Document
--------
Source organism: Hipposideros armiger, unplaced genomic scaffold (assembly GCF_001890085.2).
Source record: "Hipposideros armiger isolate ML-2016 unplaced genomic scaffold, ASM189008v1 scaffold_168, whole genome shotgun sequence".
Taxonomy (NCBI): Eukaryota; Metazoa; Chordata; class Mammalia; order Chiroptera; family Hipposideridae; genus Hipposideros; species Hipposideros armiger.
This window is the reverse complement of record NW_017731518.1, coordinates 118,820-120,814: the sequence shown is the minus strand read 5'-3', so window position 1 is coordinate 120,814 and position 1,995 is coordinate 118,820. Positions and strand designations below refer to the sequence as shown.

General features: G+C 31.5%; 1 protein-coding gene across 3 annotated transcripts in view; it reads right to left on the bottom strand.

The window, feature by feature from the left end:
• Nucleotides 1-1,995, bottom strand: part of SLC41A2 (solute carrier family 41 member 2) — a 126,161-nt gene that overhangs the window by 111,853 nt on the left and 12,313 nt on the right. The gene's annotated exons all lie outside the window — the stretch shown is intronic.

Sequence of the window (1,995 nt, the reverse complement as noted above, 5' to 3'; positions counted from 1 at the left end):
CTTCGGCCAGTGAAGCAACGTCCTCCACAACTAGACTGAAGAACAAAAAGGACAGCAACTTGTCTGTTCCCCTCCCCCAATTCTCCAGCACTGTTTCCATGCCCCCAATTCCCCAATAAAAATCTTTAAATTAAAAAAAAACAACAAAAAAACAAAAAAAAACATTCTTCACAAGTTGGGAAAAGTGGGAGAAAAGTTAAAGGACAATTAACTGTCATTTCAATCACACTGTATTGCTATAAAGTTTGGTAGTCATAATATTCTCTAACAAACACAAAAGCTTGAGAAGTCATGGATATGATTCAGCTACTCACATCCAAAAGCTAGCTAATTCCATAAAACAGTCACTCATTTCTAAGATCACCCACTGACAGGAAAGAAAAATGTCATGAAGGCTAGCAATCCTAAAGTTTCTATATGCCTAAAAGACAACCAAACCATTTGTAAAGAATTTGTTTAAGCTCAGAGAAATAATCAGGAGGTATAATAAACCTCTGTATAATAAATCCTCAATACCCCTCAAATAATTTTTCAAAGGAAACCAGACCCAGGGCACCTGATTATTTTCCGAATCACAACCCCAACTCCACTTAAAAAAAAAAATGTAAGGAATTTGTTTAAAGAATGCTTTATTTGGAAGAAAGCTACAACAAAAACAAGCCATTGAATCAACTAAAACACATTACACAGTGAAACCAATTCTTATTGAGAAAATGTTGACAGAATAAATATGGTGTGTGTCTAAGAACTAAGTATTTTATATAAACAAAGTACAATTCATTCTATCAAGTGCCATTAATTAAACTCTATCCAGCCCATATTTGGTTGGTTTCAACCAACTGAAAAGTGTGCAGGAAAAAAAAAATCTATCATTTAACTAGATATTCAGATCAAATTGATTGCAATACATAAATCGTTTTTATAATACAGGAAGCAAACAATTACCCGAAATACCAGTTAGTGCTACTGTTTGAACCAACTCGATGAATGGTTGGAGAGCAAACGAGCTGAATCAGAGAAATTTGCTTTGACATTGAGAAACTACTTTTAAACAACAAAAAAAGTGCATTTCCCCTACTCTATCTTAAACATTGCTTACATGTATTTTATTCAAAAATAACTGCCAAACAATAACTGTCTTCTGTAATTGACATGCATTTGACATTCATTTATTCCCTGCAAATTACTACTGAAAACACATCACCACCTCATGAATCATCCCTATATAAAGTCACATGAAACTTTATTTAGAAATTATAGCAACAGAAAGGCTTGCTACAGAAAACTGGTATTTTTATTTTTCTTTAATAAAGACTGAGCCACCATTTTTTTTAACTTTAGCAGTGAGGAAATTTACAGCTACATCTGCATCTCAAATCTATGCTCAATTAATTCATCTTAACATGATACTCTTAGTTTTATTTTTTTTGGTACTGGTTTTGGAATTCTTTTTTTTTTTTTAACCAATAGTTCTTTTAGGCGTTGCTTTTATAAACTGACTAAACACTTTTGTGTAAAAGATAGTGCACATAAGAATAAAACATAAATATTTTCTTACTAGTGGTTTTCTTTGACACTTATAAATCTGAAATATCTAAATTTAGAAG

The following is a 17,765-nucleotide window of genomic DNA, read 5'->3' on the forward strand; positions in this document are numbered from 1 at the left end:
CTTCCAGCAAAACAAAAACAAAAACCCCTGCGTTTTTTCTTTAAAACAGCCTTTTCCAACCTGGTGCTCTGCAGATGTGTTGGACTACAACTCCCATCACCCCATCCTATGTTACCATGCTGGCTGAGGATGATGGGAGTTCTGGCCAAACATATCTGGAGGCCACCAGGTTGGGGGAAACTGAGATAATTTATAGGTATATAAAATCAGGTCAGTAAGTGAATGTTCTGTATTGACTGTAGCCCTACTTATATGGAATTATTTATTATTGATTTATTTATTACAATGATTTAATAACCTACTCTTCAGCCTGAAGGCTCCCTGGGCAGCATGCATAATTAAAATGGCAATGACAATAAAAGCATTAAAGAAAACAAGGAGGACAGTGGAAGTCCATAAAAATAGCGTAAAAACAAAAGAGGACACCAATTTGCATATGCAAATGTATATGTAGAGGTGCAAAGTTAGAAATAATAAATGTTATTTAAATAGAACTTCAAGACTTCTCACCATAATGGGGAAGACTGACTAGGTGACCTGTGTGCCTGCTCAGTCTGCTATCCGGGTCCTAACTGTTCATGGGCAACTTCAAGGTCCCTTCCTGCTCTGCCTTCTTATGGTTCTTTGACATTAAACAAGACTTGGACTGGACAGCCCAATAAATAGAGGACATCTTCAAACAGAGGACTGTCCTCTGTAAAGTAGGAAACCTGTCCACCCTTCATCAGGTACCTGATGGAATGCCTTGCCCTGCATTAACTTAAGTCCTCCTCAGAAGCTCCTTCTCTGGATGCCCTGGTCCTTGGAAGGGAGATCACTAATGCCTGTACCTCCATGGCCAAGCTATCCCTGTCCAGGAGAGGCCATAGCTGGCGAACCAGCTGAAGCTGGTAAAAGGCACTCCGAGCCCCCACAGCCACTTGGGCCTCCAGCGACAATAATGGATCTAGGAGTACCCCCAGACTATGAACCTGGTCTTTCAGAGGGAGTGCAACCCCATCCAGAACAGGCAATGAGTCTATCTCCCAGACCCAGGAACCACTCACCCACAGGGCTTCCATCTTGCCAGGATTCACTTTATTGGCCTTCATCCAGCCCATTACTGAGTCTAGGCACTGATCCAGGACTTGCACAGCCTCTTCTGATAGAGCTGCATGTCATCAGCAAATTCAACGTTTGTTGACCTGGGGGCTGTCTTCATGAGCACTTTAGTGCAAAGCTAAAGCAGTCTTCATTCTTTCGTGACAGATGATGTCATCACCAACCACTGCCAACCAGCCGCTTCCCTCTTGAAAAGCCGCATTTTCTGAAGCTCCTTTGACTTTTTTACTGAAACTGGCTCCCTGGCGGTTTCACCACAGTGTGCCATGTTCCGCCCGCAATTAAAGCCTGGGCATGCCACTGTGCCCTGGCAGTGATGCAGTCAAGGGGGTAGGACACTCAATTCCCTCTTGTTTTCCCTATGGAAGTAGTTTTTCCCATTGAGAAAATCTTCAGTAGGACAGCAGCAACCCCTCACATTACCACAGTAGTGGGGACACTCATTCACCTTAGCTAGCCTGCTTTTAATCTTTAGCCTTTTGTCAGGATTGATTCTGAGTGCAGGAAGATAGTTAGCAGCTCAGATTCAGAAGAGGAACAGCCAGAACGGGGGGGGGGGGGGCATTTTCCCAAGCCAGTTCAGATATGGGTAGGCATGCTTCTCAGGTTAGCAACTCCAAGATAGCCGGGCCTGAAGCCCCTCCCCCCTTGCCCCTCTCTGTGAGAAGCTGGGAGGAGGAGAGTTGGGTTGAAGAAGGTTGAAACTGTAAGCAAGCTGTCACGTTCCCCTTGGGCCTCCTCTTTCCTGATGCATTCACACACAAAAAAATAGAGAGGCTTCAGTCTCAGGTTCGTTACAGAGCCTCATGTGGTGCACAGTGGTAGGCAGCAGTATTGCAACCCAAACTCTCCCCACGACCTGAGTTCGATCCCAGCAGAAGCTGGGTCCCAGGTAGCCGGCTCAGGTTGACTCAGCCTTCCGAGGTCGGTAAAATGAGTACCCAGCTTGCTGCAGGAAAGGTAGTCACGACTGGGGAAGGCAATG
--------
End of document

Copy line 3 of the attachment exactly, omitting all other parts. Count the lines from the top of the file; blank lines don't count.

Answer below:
Taxonomy (NCBI): Eukaryota; Metazoa; Chordata; class Mammalia; order Chiroptera; family Hipposideridae; genus Hipposideros; species Hipposideros armiger.